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Some think the HCSB is a Baptist Bible. This idea comes about because the HCSB was commissioned by the Southern Baptist Convention, is published by B&H Publishing Group which is perceived to be a Baptist publisher, and is used in much of the official SBC curriculum. The fact that few other churches besides SBC churches use the HCSB only advances their case.

But what would make it a Baptist Bible? Does it teach that to be saved a person must be baptized by immersion as an adult? No, no more than any other Bible teaches that. Does it teach against infant baptism? No, no more than any other Bible teaches that. So what does it teach that makes it a Baptist Bible?

The truth is, the Holman CSB is no more a Baptist Bible than the new Common English Bible is a Methodist Bible. In other words, it isn’t.

So why isn’t the Holman more accepted in Evangelical circles? I wish I knew. We know why it’s not used in the mainline churches – it’s not the NRSV! It wasn’t put out by the liberal churches, and evangelical scholarship isn’t accepted by liberal scholars. But why don’t evangelicals use the HCSB more?

I think a lot of it is simply the fact that B&H have not promoted it as well as their sister publishers have promoted their translations, like Crossway with their ESV, Tyndale with their NLT, and the granddaddy of them all, Zondervan with the NIV. We simply haven’t been inundated by advertising for the HCSB. And if there’s one weakness the evangelicals have, it’s for glitz; flashy baubles and bangles, in the form of specialized Bibles. Sure, B&H has tried, with lots of military-based editions, and college colors editions, and the like. But it hasn’t worked very well, because they’re simply being outdone, they’re being out-marketed.

And that’s a shame, because the HCSB is worthy of acceptance in many other circles outside of the Southern Baptist Convention. It’s a fine, fresh, new translation, more so than the ESV, the TNIV, maybe even the NLT. It was started and completed as a wholly new translation a few years ago, and unlike the ESV, which was based on the old Revised Standard Version, is still very new and fresh. The TNIV, which is soon to be discontinued, is a revision of the NIV, whose last update was in 1984. The NLT is quite a new translation as well, but it leans heavily towards the dynamic end of the translation spectrum, while the HCSB is closer to being a formal translation. Simply because of that fact, one would think it would be more acceptable in scholarly circles.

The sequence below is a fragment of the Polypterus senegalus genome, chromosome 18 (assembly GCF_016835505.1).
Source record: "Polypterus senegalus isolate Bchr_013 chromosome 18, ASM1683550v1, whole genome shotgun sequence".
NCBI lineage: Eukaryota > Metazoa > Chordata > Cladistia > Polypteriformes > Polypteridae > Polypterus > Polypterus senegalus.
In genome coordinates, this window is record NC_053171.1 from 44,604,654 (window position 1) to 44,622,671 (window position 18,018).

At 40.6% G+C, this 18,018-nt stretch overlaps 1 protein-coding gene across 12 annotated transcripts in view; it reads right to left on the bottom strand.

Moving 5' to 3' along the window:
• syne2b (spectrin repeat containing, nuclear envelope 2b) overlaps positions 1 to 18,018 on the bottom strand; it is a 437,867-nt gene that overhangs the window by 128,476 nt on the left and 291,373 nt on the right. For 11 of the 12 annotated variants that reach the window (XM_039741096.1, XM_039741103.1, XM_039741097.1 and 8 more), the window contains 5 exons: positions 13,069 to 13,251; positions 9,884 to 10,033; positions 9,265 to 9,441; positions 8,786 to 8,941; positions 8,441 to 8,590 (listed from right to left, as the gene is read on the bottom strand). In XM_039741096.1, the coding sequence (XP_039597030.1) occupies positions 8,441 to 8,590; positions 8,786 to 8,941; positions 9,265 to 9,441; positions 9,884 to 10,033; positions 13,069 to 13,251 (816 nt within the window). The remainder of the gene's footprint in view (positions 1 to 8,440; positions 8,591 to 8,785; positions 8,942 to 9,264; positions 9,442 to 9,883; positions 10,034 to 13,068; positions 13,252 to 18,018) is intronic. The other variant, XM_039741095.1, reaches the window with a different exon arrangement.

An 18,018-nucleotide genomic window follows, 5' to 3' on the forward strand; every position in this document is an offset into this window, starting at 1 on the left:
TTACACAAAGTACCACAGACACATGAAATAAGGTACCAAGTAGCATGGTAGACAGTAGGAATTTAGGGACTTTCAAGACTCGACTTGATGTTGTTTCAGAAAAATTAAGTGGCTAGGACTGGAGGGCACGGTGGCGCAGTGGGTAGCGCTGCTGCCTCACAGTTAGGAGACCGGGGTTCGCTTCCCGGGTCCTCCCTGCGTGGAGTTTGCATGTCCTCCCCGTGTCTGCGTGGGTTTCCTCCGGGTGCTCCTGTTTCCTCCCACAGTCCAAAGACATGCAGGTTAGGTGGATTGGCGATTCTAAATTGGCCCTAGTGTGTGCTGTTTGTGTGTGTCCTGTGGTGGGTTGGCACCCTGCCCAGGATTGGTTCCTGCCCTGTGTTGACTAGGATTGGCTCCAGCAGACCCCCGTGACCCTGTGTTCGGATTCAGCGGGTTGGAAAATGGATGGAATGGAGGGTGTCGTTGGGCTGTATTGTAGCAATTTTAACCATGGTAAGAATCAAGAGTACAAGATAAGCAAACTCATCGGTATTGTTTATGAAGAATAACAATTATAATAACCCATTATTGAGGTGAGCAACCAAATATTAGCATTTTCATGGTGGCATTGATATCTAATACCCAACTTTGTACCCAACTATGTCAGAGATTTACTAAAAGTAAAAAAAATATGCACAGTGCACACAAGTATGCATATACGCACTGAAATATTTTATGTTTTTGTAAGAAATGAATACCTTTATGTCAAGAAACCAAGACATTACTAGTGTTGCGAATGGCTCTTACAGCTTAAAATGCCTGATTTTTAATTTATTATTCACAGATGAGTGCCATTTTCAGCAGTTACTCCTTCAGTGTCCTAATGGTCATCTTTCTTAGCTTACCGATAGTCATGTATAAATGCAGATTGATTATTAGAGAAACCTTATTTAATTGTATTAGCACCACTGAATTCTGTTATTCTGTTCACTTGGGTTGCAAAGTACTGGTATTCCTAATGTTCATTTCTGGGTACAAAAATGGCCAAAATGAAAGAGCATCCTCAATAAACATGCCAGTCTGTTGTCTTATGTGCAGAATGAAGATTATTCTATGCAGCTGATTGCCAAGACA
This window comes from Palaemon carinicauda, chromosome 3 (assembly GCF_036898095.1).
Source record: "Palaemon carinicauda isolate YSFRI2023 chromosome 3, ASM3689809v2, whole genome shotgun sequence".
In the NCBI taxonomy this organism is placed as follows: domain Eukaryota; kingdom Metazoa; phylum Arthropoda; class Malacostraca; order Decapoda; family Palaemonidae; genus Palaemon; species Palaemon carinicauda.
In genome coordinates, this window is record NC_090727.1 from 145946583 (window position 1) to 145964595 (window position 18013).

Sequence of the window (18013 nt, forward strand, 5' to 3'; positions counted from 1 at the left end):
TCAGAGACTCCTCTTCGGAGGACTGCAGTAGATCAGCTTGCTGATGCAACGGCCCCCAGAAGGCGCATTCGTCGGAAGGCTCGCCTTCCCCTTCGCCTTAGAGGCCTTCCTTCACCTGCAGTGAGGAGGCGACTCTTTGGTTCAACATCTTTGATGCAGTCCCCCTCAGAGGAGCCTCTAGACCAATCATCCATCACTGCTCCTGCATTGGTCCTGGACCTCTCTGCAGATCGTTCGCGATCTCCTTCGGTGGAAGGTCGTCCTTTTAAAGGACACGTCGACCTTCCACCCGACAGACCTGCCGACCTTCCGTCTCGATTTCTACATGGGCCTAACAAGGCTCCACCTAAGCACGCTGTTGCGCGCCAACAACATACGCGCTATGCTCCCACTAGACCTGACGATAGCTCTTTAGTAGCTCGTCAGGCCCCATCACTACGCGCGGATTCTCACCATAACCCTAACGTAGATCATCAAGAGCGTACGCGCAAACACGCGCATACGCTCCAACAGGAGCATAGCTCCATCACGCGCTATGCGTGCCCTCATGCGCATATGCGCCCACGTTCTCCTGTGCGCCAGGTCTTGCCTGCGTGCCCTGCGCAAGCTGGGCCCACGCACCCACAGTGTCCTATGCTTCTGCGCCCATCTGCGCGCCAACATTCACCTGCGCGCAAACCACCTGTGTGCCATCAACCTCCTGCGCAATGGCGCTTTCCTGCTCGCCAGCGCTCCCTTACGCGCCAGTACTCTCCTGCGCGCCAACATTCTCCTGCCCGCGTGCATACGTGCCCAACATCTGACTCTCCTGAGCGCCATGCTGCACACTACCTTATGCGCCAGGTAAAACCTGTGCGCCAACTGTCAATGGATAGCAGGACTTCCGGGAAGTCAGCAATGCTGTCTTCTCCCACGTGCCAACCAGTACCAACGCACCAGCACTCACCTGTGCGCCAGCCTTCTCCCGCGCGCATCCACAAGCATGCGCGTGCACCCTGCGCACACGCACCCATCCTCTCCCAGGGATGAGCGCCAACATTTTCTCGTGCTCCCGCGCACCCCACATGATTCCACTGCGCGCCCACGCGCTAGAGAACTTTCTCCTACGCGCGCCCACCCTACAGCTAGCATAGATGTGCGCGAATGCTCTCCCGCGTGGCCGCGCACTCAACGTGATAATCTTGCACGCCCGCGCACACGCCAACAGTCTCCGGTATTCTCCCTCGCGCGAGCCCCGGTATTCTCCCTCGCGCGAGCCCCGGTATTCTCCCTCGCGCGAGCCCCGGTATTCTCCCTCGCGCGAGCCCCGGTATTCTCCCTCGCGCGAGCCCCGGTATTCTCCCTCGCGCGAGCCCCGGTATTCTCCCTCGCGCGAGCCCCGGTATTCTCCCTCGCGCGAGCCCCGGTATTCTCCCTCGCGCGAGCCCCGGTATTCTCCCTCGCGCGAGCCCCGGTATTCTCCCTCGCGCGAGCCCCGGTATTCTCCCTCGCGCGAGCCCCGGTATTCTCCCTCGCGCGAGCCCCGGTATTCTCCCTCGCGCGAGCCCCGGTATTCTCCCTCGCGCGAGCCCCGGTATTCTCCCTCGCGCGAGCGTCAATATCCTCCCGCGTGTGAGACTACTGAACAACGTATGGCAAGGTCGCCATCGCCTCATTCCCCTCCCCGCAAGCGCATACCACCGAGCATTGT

Anyway, I think those of us who are actually interested in different translations, no matter what our denomination, should be willing to carry and use the HCSB, and introduce other people to it. It shouldn’t be an unknown Bible in our mainline churches or evangelical churches. It’s too good to be relegated to the dustbins of history.

At any rate, here’s a couple pictures of my HCSB Hand Size Giant Print Reference Bible:

Mine is a “beater” Bible. So I think it’s fitting that I photograph it sitting on my shop desk at work. You may be able to see from this photo that the cover is holding up fairly well for being imitation leather. While it doesn’t feel like leather, it’s still fairly flexible. And I think you can see that the gold printing on the spine end of the cover is also holding up well for a cheap, beater Bible.

From this photo you can also see how nicely this Bible lays flat. The reason is the sewn binding, which I have never seen in such an otherwise cheap Bible. But it not only lays flat when opened to the middle of the Bible, it lays flat almost to either the beginning of Genesis or the end of Revelation. Amazing!

The worst part of this cheap Bible is the gold-stained page edging. I tried to take a picture of it, but I couldn’t get it to turn out very well. But it’s nothing like real gold-gilded edging. It’s not attractive right from the time the Bible is new, and it only gets worse-looking as the weeks and months go by. The manufacturers, not only B&H but others as well, if they use this stuff, should go back to something a little more attractive, like coloring the edges to match, or complement, the color of the Bible’s cover. The black ones could have a red edge. How about red or burgundy on a burgundy Bible? Or blue edging on a blue Bible? I think it could look very nice, and it probably would give the “beater” Bible more of a “workmanlike” appearance.

Anyway, this is my HCSB. I’ll give you a few more insights as I continue to use it over the next few weeks and months.